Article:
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LINGUIST List 20.2107

Mon Jun 08 2009

FYI: Call: Getting GET verbs in European languages

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        1.    Gudrun Rawoens, Call: Getting GET verbs in European languages

Message 1: Call: Getting GET verbs in European languages
Date: 05-Jun-2009
From: Gudrun Rawoens <gudrun.rawoensugent.be>
Subject: Call: Getting GET verbs in European languages
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Call for Papers

Volume: The Art of Getting: GET verbs in European languages from a
synchronic and diachronic point of view.
Editors: Alexandra Lenz and Gudrun Rawoens

The subject of the volume is the synchronic and diachronic variation and
change of GET verbs in European languages and their varieties.The selection
of these verbs is motivated in several ways and can be explained, e.g., by
their high frequency, their formal and semantic complexity, their high
variability in intra- and interlingual comparisons and (from a historical
or rather panchronic perspective) their affinity to grammaticalization.

As earlier research has shown (Askedal 1984, Broekhuis & Cornips 1994,
Gronemeyer 1999, Cornelis & Verhagen 1995, Lenz 2007 and submitted), we
have to turn our perspective towards the nonstandard varieties of European
languages (dialects and regiolects) to grasp the whole semantic and formal
complexity and productivity of these verbs. There we can find 'anomalies'
that the standard languages cannot reveal. In order to explain and
understand these peculiarities and also in order to systematically
establish relationships between them, different methodological and
theoretical approaches sketched below can and should be brought together.
Research on GET verbs shows some important overlap with research on
ditransitive verbs, especially in semantic/cognitive terms (see e.g.
Mukherjee 2005). The fact that there are no common but rather very
heterogeneous definitions of 'ditransitivity' in linguistics might be
responsible for the great variety of approaches to the description and
analysis of ditransitive and hence also of GET verbs. These approaches and
perspectives concern various dimensions of interest (lexical versus
syntactic features) and various models of analysis (e.g. functional,
generative, typological, cognitive).

Another important source of research on GET verbs can be found in the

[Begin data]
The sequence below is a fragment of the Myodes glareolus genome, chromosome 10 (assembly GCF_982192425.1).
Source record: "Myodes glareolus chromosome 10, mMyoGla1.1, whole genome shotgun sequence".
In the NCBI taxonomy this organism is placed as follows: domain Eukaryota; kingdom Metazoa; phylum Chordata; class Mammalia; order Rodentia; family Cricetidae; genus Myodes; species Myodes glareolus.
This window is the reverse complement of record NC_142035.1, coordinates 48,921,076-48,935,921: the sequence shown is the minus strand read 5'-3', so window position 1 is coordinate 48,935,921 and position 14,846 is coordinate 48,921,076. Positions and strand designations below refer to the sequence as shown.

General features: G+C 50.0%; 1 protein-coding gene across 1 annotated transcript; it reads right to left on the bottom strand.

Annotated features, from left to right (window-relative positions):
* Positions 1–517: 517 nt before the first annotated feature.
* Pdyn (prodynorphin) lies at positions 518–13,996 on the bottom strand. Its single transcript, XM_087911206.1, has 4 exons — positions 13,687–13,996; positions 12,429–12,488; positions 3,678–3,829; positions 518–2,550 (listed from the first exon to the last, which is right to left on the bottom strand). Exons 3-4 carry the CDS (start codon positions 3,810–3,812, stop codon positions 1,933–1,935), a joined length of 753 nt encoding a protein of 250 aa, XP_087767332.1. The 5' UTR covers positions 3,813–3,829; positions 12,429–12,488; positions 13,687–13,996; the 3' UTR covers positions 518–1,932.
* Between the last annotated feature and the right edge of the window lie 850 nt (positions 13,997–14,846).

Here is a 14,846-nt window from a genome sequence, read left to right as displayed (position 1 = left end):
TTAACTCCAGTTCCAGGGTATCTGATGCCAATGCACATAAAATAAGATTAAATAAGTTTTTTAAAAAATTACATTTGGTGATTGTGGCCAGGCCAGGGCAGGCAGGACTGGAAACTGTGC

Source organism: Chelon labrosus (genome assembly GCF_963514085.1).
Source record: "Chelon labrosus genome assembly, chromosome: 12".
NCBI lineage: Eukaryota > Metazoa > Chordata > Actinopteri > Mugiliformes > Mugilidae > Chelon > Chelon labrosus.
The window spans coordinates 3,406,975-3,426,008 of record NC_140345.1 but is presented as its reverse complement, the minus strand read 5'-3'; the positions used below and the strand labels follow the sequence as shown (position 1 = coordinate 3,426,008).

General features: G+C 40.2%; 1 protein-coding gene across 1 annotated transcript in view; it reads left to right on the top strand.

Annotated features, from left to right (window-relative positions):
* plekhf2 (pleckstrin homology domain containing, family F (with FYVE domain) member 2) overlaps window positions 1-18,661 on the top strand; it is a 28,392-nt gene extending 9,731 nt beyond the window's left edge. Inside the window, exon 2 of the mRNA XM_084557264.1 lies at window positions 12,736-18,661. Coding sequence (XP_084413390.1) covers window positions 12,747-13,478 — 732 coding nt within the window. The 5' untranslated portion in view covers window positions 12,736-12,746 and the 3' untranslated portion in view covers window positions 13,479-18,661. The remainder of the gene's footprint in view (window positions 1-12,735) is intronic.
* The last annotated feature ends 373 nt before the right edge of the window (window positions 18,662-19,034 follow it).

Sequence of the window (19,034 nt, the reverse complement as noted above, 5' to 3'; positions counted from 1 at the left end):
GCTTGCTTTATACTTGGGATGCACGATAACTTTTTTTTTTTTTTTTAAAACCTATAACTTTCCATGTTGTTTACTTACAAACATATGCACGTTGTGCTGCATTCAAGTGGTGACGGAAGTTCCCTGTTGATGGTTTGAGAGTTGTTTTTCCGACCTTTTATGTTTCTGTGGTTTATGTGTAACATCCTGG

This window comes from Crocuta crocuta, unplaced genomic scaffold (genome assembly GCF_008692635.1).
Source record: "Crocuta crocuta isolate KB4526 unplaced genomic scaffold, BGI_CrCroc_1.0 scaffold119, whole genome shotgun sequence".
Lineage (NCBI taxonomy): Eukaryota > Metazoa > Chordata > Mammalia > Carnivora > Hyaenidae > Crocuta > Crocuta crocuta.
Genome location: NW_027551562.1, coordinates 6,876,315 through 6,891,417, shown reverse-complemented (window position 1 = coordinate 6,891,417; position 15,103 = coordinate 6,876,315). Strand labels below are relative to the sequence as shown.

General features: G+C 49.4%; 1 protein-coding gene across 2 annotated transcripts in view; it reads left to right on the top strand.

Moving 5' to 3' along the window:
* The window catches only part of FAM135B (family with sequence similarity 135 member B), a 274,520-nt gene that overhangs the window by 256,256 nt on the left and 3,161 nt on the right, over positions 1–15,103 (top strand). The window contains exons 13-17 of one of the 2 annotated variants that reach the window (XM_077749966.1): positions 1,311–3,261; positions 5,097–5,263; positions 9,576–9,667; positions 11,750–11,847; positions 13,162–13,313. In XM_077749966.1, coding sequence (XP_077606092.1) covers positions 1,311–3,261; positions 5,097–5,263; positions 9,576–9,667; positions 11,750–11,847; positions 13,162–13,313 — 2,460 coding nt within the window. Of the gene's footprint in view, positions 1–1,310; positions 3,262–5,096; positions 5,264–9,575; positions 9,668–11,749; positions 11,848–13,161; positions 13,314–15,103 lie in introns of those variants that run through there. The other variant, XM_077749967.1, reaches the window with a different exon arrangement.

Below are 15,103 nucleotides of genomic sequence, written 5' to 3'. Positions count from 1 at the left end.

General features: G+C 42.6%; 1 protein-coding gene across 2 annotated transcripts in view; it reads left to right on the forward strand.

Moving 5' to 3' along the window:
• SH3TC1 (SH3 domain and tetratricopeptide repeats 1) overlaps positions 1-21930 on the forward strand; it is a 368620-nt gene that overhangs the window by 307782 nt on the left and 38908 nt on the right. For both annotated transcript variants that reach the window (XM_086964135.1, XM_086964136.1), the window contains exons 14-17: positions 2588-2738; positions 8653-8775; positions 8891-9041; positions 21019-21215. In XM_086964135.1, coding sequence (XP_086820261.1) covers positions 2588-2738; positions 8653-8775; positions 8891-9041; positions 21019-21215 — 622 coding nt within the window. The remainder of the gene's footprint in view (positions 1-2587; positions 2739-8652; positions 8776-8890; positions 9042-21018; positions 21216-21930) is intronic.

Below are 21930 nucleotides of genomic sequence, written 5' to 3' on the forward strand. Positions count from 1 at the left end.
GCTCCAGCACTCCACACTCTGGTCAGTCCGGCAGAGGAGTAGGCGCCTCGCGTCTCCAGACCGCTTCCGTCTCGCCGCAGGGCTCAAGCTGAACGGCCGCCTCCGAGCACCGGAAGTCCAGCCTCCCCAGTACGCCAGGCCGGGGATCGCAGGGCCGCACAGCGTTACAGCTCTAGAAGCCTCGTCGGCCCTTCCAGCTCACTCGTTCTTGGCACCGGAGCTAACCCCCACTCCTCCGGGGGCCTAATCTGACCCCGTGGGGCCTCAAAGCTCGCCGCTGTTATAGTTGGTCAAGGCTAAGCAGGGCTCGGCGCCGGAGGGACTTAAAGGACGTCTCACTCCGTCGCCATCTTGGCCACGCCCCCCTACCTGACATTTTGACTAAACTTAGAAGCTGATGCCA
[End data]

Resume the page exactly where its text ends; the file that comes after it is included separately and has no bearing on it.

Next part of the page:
framework of grammaticalization. Many changes observable in the history of
European GET verbs and a lot of dynamics currently observable can be
described within that framework which fits into the interface of syntax and
semantics. A quick look in the “World Lexicon of Grammaticalization” (Heine
& Kuteva 2002) gives an insight into the affinity of GET verbs to undergo
grammaticalization. Interestingly, most of the grammaticalization
literature concerning GET verbs is limited to one single verb and one
single grammaticalization path of that verb. To date, a systematic overview
of all the clearly interrelated grammaticalization processes of GET verbs
has not been set up.

In this volume we would like to bring together various theoretical and
empirical approaches to GET verbs in various European languages. Our aim is
to draw a comprehensive, representative and detailed picture of the vast
polysemy, multifunctionality and dynamics of these verbs which may be
regarded as some of the most complex verbs in European languages. All
approaches are welcome, whether language-specific, comparative, historical,
corpus-based, formal, or other.

Proposals (between 300 and 500 words) are to be sent to the editors
Alexandra Lenz and Gudrun Rawoens at a.n.lenzrug.nl. A few important dates
to keep in mind:

- Deadline for proposals: 31 July 2009
- Notification of acceptance: 15 August 2009
- Final versions: 15 January 2009

References
Askedal, John O. 1984. Zum kontrastiven Vergleich des sogenannten
“bekommen/erhalten/kriegen-Passivs” im Deutschen und entsprechender
norwegischer Fugungen aus faa und dem Partizip Perfekt. In: Norsk
lingvistisk tidsskrift 2, 133-166.
Broekhuis, Hans & Cornips, Leonie (1994): Undative constructions. In:
Linguistics 32, 173–189.
Cornelis, Louise & Verhagen, Arie (1995): Does Dutch really have a Passive?
In: Dikken, Marcel den & Hengeveld, Kees (eds.): Linguistics in the
Netherlands. Philadelphia, Amsterdam: Benjamins, 49–60.
Gronemeyer, Claire (1999): On deriving complex polysemy: the
grammaticalization of get. In: English Language and Linguistics 3, 1–39.
Heine, Bernd & Kuteva, Tania (2002): World Lexicon of Grammaticalization.
Cambridge: University Press.
Lenz, Alexandra N. (2007): Zur variationslinguistischen Analyse
regionalsprachlicher Korpora. In: Kallmeyer, Werner & Zifonun, Gisela
(eds.): Sprachkorpora. Datenmengen und Erkenntnisfortschritt (IDS-Jahrbuch
2006) Berlin, New York: De Gruyter, 169–202.
Lenz, Alexandra N. (submitted): On the Perspectivization of a Recipient
Role - Crosslinguistic Results from a Speech Production Experiment. In.
Fryd, Marc (ed.): Passive in Germanic Languages. Groninger Arbeiten zur
germanistischen Linguistik. [submitted]
Mukherjee, Joybrato (2005): English Ditransitive Verbs. Aspects of Theory,
Description and a Usage-based Model.

Linguistic Field(s): General Linguistics

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